LAKELAND, Fla. -- The Tigers have had Nicholas Castellanos on the trade market for more than a year in an effort to acquire more prospects. General manager Al Avila talked last season about letting Castellanos leave as a free agent next offseason and getting a Draft pick as compensation.
So after all this time with Castellanos seemingly destined to leave Detroit, could the two sides turn around and negotiate a contract extension that keeps Castellanos in town long term? It might not be far fetched.
“We really haven't engaged in any kind of those conversations,” Avila said Thursday morning. “I have told him that obviously these are things that we discuss on a regular basis. We haven't made any formal offer, nor have we talked formally about anything like that. But he knows that obviously it's in our minds, as it is in his mind. That's kind of where it's at.”
Avila’s openness follows similar comments from Castellanos a week and a half ago.
“I think both sides know at least the conversation would be welcome,” Castellanos said. “I think that’s where it’s at now.”
In other words, it’s an increasingly realistic option, as the idea of trading Castellanos for prospects becomes less so.
Castellanos’ openness to staying has been known for a while. He still has family in Detroit, he has a comfort level with the team and he has embraced his role as a team leader in the wake of the Tigers’ roster overhaul. Castellanos talked at length before the 2018 season about the appeal of spending his career with the franchise, like Al Kaline and Alan Trammell did.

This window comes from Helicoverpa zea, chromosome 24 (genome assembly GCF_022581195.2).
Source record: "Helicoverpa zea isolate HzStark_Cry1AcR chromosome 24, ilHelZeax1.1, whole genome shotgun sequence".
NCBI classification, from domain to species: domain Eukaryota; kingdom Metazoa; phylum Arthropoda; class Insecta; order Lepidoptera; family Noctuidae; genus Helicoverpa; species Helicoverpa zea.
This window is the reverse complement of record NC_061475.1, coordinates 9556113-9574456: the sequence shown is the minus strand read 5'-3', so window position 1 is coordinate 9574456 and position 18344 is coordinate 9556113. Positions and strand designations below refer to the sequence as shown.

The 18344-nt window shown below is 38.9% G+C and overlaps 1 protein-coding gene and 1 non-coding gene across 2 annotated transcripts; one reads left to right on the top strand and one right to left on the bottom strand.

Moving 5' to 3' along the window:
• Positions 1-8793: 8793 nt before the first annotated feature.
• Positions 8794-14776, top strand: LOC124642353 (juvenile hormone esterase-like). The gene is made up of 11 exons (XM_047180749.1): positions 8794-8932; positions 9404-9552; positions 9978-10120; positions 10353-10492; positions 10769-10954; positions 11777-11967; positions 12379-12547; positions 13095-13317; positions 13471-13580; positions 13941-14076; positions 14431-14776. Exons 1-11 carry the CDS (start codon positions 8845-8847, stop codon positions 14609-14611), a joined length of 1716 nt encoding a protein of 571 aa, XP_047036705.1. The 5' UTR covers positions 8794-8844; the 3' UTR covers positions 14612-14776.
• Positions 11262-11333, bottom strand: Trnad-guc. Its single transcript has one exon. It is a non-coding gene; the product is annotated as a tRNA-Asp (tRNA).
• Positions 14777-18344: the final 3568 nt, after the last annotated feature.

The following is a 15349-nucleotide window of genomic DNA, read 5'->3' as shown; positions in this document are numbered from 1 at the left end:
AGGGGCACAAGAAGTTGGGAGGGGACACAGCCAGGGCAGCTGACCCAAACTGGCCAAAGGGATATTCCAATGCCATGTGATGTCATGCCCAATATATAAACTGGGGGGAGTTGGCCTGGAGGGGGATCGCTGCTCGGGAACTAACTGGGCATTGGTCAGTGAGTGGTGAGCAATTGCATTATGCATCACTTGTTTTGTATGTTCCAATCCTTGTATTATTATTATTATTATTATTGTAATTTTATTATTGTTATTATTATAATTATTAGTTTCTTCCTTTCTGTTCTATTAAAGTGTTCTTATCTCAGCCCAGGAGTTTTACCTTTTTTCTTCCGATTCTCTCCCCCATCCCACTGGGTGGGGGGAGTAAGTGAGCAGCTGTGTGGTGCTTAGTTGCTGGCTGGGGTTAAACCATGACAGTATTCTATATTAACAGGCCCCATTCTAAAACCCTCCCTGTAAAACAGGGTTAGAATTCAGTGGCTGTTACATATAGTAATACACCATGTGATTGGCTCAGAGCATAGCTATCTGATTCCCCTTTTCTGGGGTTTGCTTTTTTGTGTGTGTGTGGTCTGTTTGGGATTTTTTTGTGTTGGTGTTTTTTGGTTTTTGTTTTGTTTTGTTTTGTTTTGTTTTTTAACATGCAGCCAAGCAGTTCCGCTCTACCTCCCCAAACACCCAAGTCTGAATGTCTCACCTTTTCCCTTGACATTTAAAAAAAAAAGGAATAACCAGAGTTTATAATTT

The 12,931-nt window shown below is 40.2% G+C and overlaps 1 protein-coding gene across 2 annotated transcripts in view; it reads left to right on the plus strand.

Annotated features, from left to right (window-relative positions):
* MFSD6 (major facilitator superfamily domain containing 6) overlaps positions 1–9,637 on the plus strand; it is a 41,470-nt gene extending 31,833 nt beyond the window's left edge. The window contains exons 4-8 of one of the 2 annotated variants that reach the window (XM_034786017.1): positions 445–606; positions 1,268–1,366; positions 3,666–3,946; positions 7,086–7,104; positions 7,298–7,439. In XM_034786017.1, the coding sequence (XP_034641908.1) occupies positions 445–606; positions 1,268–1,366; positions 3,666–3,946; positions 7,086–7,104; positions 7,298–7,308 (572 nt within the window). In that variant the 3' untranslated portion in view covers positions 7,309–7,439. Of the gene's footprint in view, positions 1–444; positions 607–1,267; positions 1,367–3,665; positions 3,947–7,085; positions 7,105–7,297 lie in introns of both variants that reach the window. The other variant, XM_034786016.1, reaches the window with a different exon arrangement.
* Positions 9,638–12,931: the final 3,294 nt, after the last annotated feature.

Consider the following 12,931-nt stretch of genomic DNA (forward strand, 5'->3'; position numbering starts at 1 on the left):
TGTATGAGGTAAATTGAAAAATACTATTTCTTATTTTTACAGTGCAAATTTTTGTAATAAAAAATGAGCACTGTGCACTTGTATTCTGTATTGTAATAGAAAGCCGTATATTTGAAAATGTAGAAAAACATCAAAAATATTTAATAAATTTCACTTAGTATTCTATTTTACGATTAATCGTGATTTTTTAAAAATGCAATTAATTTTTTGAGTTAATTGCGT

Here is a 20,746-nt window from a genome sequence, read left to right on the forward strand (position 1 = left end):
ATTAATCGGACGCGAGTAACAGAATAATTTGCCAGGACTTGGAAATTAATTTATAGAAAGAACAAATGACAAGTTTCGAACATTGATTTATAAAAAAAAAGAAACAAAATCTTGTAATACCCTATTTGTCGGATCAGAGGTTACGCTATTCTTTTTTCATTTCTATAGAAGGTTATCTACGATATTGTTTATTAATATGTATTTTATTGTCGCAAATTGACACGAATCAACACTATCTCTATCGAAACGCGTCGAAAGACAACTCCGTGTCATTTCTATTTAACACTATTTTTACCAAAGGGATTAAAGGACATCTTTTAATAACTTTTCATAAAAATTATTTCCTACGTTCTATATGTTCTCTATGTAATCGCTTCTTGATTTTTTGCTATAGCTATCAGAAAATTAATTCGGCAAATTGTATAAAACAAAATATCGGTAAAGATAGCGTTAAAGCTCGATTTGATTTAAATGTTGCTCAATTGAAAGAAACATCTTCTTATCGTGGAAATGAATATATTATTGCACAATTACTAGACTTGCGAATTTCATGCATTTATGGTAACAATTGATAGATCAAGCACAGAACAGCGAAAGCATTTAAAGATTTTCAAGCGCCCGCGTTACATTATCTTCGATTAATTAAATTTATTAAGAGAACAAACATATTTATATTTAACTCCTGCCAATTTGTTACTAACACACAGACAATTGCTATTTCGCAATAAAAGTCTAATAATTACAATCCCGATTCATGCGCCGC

“Like I said, that’s Plan A,” Castellanos said this month. “How many of us end up with Plan A? You have to be very lucky, talented and just fortunate, really. But whatever happens is going to happen.”
Castellanos just turned 27 this month. His statistics show a hitter on the rise, while his defense remains a point of improvement. Even if the Tigers take a few years on their rebuild, Castellanos could still be in his prime years.
The wrench in the works has been Detroit's timetable for a rebuild, and the idea of adding another contract obligation in the meantime. Miguel Cabrera and Jordan Zimmermann are the only Tigers under long-term contracts, and Avila has pointed to after the 2020 season as a point when they could look at major free agents again. Coincidentally, that’s when Zimmermann’s contract is up.
With Detroit still looking long term -- and the pitching prospects that are expected to form the core of the rebuild still on their way up the farm system -- Avila is still trying to stockpile young talent. So far, though, the trade market for Castellanos has drawn comparisons to that for J.D. Martinez, who attracted limited interest two years ago before the Tigers traded him to the D-backs for three prospects. Shortstop Sergio Alcantara is 15th on Detroit's MLB Pipeline’s prospect rankings, with second baseman Dawel Lugo ranked 18th.
At the same time, the slow free-agent market has changed the outlook for both sides, from the value of a qualifying offer the Tigers would have to make to receive a compensation pick to what Castellanos might earn on the open market. There’s less certainty about what would happen if the two sides simply let things play out this season and Castellanos walks.
With all that, there’s a door opening for mutual interest in an extension. The question is whether the Tigers and Castellanos, through agent David Meter, can find a middle ground on a deal. Even a shorter deal would allow Castellanos to revisit free agency before age 30.
Avila expects that door for talks to remain open during the season.
“I don't see why not,” Avila said. “He hasn't said anything to the contrary. I think he would be open to it. I'm not going to say it's not possible.”